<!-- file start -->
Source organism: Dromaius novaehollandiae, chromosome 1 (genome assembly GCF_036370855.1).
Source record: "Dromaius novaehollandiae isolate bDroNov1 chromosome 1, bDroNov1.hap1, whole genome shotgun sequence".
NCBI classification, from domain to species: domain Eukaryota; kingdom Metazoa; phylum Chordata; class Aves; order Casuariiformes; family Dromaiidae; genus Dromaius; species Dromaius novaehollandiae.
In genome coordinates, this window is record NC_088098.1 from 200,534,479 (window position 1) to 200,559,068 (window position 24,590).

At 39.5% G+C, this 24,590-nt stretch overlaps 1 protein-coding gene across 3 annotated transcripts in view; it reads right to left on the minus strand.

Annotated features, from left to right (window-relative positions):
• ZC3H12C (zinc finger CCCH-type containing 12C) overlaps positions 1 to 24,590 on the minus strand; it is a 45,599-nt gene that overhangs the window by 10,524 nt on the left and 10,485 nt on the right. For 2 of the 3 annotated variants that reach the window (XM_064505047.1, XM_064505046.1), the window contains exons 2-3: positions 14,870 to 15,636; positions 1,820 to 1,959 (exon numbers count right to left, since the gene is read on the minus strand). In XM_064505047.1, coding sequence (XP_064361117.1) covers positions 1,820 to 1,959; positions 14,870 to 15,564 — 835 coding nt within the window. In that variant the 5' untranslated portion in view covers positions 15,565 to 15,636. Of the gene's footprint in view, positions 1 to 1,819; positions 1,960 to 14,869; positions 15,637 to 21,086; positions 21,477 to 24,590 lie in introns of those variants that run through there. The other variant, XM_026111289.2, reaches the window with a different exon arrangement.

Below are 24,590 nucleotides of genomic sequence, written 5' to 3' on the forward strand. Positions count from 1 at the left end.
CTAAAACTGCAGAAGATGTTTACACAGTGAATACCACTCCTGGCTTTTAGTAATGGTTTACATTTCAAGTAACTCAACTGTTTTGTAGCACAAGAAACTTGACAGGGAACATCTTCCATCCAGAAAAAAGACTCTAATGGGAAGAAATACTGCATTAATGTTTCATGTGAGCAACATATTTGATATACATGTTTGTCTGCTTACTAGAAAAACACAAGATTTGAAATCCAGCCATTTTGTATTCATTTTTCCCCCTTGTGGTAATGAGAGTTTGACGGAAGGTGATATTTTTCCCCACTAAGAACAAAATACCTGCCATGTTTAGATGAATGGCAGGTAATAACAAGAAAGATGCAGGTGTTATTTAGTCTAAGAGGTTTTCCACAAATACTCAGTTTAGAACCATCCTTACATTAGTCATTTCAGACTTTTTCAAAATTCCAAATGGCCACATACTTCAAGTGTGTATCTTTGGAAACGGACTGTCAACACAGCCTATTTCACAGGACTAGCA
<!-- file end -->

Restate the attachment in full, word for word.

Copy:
Source organism: Dromaius novaehollandiae, chromosome 1 (genome assembly GCF_036370855.1).
Source record: "Dromaius novaehollandiae isolate bDroNov1 chromosome 1, bDroNov1.hap1, whole genome shotgun sequence".
NCBI classification, from domain to species: domain Eukaryota; kingdom Metazoa; phylum Chordata; class Aves; order Casuariiformes; family Dromaiidae; genus Dromaius; species Dromaius novaehollandiae.
In genome coordinates, this window is record NC_088098.1 from 200,534,479 (window position 1) to 200,559,068 (window position 24,590).

At 39.5% G+C, this 24,590-nt stretch overlaps 1 protein-coding gene across 3 annotated transcripts in view; it reads right to left on the minus strand.

Annotated features, from left to right (window-relative positions):
• ZC3H12C (zinc finger CCCH-type containing 12C) overlaps positions 1 to 24,590 on the minus strand; it is a 45,599-nt gene that overhangs the window by 10,524 nt on the left and 10,485 nt on the right. For 2 of the 3 annotated variants that reach the window (XM_064505047.1, XM_064505046.1), the window contains exons 2-3: positions 14,870 to 15,636; positions 1,820 to 1,959 (exon numbers count right to left, since the gene is read on the minus strand). In XM_064505047.1, coding sequence (XP_064361117.1) covers positions 1,820 to 1,959; positions 14,870 to 15,564 — 835 coding nt within the window. In that variant the 5' untranslated portion in view covers positions 15,565 to 15,636. Of the gene's footprint in view, positions 1 to 1,819; positions 1,960 to 14,869; positions 15,637 to 21,086; positions 21,477 to 24,590 lie in introns of those variants that run through there. The other variant, XM_026111289.2, reaches the window with a different exon arrangement.

Below are 24,590 nucleotides of genomic sequence, written 5' to 3' on the forward strand. Positions count from 1 at the left end.
CTAAAACTGCAGAAGATGTTTACACAGTGAATACCACTCCTGGCTTTTAGTAATGGTTTACATTTCAAGTAACTCAACTGTTTTGTAGCACAAGAAACTTGACAGGGAACATCTTCCATCCAGAAAAAAGACTCTAATGGGAAGAAATACTGCATTAATGTTTCATGTGAGCAACATATTTGATATACATGTTTGTCTGCTTACTAGAAAAACACAAGATTTGAAATCCAGCCATTTTGTATTCATTTTTCCCCCTTGTGGTAATGAGAGTTTGACGGAAGGTGATATTTTTCCCCACTAAGAACAAAATACCTGCCATGTTTAGATGAATGGCAGGTAATAACAAGAAAGATGCAGGTGTTATTTAGTCTAAGAGGTTTTCCACAAATACTCAGTTTAGAACCATCCTTACATTAGTCATTTCAGACTTTTTCAAAATTCCAAATGGCCACATACTTCAAGTGTGTATCTTTGGAAACGGACTGTCAACACAGCCTATTTCACAGGACTAGCA